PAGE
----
Have You Ever Tested A Robot?

I haven’t. That part comes in a few weeks.

I have, however, BEEN the robot in question, as today, I provided the voice and cardiac controls in my university’s simulation suite.
My peers performed ECGs on a rather frightening, dead-eyed humanoid that was, unbeknownst to them and in ME
conjunction with my voice, being used as a conduit for a scenario pertinent to our learning. That’s me on the right, there, next to my control station (a closer view makes up the header for this post) which allowed me to alter heart rate, breathing rate, create a whole host of arrhythmias and not only see my colleagues, but speak to and hear them as well.

I was a patient named Christopher Smith who had been admitted to A&E. That was all the information that had been supplied, barring my NHS number and date of birth. It was the job of my fellow students to check three patient identifiers, get a brief idea of what was wrong with me and to perform an ECG accordingly, with a brief assessment of the adjustments needed and that of the trace itself.

It was made clear both before and after the session, that it was ok to make mistakes and that this was predominantly what the session was for. It’s extremely unnerving, having a conversation with an expressionless robot that can visibly and audibly breathe, so it was nice to be reassured that the pressure wasn’t as high as it could have been.

Everything going to plan, it would emerge that my chest pain was a result of atrial fibrillation and a heart rate of a mere 32-35bpm. It was also an assessment of how quickly we prioritised the test itself. Due to the presenting chest pains, attaching the limb leads first, so as to gain a visible rhythm strip before a full 12-lead was the correct response, then adjusting the paper speed on the trace itself so as to provide an useable ECG was the next desired step. All the while, I was talking to the student practitioner, asking questions about the test and about the situation in order to see how they reacted and whether they felt comfortable keeping me, as a patient, calm at the same time as carrying out the test with the required level of haste.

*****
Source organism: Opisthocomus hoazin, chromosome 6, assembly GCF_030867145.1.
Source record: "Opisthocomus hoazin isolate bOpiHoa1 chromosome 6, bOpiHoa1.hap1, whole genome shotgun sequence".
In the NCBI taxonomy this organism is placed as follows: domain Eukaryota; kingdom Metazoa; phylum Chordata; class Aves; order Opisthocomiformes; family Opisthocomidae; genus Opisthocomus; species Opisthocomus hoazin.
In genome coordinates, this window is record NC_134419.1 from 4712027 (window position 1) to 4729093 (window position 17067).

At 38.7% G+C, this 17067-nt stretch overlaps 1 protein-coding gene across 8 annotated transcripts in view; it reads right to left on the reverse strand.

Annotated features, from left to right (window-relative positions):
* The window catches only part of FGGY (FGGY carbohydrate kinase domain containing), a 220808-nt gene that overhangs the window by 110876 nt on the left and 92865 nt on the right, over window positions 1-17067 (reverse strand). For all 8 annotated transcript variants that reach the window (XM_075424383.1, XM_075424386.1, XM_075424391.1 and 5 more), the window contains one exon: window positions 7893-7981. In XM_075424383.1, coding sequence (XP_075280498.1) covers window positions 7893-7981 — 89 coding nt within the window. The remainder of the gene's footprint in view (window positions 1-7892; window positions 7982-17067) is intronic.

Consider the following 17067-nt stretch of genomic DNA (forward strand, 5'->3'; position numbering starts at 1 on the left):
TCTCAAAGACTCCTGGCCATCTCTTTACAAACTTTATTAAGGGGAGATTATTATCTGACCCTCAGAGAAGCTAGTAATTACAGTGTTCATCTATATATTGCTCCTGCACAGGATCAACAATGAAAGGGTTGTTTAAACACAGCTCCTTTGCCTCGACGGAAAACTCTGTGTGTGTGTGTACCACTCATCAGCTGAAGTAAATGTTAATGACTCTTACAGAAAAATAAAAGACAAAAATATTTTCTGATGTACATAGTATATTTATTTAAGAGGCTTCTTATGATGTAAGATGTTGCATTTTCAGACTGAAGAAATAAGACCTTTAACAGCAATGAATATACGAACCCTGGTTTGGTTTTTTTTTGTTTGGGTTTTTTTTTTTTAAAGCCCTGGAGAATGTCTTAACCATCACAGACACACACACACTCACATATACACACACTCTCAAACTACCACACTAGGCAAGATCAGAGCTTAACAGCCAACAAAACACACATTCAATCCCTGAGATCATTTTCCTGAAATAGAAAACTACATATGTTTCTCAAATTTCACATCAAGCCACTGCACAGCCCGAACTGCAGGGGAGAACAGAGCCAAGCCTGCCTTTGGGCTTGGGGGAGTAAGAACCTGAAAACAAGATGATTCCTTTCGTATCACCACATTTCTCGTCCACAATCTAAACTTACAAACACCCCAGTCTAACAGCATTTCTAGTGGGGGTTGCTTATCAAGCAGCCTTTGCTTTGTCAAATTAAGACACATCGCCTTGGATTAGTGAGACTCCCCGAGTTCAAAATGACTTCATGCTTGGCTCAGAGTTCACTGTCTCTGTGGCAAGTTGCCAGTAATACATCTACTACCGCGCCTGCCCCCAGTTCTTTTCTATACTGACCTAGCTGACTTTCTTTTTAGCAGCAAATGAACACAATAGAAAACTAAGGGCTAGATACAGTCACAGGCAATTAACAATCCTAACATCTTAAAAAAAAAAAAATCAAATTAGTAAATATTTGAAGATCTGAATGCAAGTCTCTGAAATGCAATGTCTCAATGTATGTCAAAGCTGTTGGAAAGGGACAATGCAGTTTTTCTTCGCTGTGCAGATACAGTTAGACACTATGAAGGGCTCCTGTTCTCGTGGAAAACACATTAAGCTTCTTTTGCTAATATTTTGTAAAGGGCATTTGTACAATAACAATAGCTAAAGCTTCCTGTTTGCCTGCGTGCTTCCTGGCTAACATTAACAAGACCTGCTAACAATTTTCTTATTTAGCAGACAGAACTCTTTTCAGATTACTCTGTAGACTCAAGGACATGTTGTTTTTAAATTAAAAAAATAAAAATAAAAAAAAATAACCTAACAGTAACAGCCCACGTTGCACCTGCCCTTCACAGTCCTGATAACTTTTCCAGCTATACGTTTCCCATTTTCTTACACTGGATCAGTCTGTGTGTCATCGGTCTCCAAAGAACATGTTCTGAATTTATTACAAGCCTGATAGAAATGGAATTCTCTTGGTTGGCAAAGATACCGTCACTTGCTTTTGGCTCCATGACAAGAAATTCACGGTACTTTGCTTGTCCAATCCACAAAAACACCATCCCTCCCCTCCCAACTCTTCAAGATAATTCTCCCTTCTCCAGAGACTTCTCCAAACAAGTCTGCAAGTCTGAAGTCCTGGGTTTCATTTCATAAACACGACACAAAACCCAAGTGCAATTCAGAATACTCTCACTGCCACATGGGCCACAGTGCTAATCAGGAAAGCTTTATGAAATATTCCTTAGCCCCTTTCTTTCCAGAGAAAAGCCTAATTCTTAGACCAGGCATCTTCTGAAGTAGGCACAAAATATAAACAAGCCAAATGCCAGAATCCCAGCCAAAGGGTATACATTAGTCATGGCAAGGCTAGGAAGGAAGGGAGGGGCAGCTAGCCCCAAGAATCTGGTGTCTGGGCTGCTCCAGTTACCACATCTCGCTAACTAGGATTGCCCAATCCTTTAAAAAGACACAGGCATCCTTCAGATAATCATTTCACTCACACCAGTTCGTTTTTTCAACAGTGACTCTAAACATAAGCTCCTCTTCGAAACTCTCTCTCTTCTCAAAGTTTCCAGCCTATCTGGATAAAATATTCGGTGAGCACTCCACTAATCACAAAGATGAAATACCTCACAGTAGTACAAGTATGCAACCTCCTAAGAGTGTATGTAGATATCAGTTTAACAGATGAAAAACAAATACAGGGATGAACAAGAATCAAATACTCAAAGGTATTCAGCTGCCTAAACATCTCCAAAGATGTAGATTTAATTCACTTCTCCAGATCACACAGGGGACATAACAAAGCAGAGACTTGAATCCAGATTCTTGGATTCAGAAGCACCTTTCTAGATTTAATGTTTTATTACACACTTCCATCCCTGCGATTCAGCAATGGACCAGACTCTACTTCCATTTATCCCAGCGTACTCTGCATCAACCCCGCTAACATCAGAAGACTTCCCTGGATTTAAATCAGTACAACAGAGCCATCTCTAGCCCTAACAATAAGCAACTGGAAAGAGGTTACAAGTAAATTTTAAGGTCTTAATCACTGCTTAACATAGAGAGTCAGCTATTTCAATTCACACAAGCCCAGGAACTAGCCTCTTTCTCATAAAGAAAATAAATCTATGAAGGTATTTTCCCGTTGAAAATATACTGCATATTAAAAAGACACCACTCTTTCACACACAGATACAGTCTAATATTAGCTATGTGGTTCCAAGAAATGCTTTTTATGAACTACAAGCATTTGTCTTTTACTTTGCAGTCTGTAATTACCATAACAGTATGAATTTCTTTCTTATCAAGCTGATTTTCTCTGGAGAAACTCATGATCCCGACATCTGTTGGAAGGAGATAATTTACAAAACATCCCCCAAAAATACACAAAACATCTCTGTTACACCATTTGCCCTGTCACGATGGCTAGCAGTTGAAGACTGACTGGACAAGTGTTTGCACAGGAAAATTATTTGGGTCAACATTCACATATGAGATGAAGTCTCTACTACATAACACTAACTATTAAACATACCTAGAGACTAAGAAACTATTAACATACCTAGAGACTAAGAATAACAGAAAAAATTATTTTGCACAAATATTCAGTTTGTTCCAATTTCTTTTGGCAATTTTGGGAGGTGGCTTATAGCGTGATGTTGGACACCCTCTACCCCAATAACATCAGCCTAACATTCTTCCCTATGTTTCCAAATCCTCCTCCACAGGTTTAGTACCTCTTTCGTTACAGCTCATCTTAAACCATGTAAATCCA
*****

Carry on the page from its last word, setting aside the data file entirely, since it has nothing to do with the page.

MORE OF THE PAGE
These sessions were filmed and then followed a group feedback discussion. The group seemed pleased with the outcome, overall. The comments made were mostly of a positive nature, and the few criticisms there were from myself, my peers and our lecturer, were minor and constructive. This has most certainly been my most enjoyable session to date, and one I did not mind getting up at 4:30am to help set up, so needless to say, I’m very much looking forward to the next one.

I will add that the first half of the session used me as a living mannequin. The reasons that I didn’t comment on this until now are twofold;

  1. It was effectively the same as what I have written about, only without the technology
  2. Seeing my naked torso on film reminded me that I’m still carrying holiday weight. This wouldn’t be a problem, were it not the weight from four holidays.

Thanks!

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Q. What Natural Phenomenon Can Speak In Any Language?

Echo_TTEA. An echo.

EDIT 17/9/15:

It has been brought to my attention that I didn’t word some of my last post particularly well. Upon looking this over, this is indeed the case.

It was not my intention to convey that healthcare scientists need not perform ECGs I intended to imply that whilst on my last placement, physiologists did not perform them, it was the responsibility of the A.T.O. hence, this is what led my mentor to say what they did regarding newly qualified and echo. This may not be the case across all trusts.

I neglected to include that due to the advanced nature of the practise of echocardiography, it is not featured in the PTP program. (This is good news for me and anyone else currently studying this degree, as I shudder to think of the extra workload that would be associated with it).

If in future I make an error such as this, let me know and I shall endeavour to rectify it.

Many thanks,

TSP.

ORIGINAL POST:

Having seen what trust-employed cardiac physiologists are required to do, it seems rather strange to me that echocardiography isn’t really taught in either the PTP or STP programmes. By all accounts, it’s touched upon in the final stretch of the STP pathway, but not in a comprehensive manner. Assistant Technical Officers perform the vast majority of ECGs in my trust, so it isn’t necessary for qualified healthcare scientists to be placed in that area. My mentor told me that her cardiology department needs echocardiographers and that the discipline is underinstructed by the universities. Bear in mind this is only because it isn’t a part of the syllabus as it’s not currently required by the framework of Modernising Scientific Careers.
As a result, the trust I have been stationed in has taken to rounding up the students and providing its own echo tutorials after the working day is finished.